Fathers and mothers developing skills in managing children's long-term medical conditions: how do their qualitative accounts compare?

Authors


Veronica Swallow, School of Nursing, Midwifery and Social Work, University of Manchester, Room 4.315, University Place, Oxford Road, Manchester M13 9PL, UK
E-mail: veronica.swallow@manchester.ac.uk

Abstract

Background  Little is known about the respective experience of fathers and mothers within couples when managing their child's long-term medical condition. This study therefore aimed to obtain and compare fathers' and mothers' accounts of managing long-term kidney conditions.

Methods  Qualitative study involving individual then joint semi-structured interviews with 14 couples (biological fathers and mothers of 15 children whose care is managed at a specialist unit). Interviews were digitally recorded, transcribed and analysed using Framework Analysis. Transcripts within and across couples were compared.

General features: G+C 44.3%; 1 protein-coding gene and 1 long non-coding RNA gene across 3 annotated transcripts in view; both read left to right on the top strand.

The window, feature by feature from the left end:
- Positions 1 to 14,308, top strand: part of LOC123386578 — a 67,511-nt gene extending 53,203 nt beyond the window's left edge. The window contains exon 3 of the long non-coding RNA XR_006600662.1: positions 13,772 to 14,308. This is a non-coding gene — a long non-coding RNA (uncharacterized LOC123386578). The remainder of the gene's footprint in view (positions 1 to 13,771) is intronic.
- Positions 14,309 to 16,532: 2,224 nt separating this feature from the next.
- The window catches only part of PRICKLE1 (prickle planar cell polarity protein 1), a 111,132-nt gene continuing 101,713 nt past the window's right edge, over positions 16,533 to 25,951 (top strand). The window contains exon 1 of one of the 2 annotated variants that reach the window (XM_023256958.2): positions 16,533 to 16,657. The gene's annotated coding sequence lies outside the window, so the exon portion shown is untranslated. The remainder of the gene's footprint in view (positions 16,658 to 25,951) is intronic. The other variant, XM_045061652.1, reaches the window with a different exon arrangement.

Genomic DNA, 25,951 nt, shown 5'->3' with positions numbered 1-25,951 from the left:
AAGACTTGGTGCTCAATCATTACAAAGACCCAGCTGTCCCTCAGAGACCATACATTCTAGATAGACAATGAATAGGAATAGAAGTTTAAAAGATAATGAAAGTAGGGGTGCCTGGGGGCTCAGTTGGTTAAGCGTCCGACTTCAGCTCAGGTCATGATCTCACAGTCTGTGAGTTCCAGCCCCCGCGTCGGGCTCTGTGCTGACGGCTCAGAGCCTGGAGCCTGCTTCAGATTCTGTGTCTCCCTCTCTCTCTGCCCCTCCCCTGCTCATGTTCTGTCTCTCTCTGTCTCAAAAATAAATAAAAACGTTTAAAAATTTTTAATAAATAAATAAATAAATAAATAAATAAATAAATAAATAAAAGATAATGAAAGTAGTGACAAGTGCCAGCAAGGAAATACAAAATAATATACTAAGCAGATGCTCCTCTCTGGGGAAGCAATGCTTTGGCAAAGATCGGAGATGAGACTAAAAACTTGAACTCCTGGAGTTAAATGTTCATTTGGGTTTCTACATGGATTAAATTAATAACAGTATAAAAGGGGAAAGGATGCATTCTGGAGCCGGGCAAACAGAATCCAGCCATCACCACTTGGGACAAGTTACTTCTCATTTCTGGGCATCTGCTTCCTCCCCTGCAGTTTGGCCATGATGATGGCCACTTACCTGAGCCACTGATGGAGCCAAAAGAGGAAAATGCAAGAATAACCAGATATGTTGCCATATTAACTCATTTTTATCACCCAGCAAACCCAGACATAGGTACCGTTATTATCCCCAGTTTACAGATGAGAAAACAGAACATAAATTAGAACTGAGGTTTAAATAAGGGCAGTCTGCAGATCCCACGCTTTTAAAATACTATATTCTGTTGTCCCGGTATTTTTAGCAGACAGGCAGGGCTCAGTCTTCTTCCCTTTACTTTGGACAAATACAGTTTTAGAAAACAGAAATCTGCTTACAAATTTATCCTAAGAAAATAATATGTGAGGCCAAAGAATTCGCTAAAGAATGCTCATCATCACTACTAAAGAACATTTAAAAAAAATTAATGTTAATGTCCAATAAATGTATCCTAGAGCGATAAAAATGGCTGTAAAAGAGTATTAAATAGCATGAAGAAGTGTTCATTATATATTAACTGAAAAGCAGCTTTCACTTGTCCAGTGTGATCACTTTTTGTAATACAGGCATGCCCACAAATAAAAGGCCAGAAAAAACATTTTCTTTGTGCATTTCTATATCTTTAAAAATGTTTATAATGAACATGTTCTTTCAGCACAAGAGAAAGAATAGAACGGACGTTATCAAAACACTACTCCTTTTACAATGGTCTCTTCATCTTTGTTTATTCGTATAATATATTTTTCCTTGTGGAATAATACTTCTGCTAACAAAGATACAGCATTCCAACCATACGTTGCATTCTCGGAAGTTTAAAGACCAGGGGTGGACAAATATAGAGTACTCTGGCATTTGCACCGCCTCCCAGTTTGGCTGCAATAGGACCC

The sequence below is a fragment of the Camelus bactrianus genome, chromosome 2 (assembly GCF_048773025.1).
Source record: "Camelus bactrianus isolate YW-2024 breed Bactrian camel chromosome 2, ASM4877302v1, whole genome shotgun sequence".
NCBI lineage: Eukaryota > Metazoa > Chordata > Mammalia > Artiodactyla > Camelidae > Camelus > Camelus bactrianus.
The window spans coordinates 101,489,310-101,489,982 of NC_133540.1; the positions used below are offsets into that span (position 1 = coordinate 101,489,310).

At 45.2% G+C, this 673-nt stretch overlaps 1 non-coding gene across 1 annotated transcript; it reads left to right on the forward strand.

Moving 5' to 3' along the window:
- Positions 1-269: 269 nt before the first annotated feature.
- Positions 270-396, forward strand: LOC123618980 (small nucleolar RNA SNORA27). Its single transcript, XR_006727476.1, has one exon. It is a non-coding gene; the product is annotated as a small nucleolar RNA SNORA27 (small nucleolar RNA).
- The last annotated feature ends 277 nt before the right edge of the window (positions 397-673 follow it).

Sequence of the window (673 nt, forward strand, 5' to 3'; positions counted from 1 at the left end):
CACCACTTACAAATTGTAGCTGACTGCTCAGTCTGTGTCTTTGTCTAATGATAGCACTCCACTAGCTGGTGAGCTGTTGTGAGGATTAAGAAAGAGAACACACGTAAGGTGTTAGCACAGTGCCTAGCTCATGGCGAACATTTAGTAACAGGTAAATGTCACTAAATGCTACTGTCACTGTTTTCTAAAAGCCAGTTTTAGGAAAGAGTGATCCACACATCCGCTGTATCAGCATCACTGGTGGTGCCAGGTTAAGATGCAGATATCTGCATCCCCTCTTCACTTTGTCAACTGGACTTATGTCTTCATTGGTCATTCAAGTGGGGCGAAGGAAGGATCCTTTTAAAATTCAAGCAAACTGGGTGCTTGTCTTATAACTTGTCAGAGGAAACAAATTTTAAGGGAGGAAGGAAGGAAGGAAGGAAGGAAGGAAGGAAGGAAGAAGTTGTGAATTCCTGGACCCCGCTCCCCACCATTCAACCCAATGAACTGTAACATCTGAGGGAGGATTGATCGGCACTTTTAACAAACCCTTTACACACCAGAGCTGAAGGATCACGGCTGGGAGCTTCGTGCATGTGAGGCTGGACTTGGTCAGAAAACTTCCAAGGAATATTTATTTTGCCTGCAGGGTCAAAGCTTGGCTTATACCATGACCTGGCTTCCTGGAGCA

Results  Fathers and mothers made a significant contribution to management and a key theme identified was ‘developing skills’ in: information processing, sharing/negotiating caregiving, restraining children, adapting to treatment regimens and communicating. Although skill development was often a challenging and uncertain process, both fathers and mothers wanted to and did participate in caregiving; they often negotiated this with each other to accommodate caring for other children, paid employment and to provide mutual practical and emotional support. Developing skills in holding their child for procedures and treatments was a major concern, but it was fathers who assumed the ‘protector’ role and worried more about their child's long-term health and well-being, while mothers concerned themselves more with current clinical issues and maintaining relationships with professionals. Expressing appreciation for fathers' and mothers' skill development may promote good ‘working relationships’ between professionals and both parents over the many years of the trajectory.

Conclusion  Developing skills for home-based caregiving of long-term conditions is a challenging and uncertain process. Both parents often participate in caregiving, and the findings reported here may help professionals decide how best to support both parents in their home-based caregiving.

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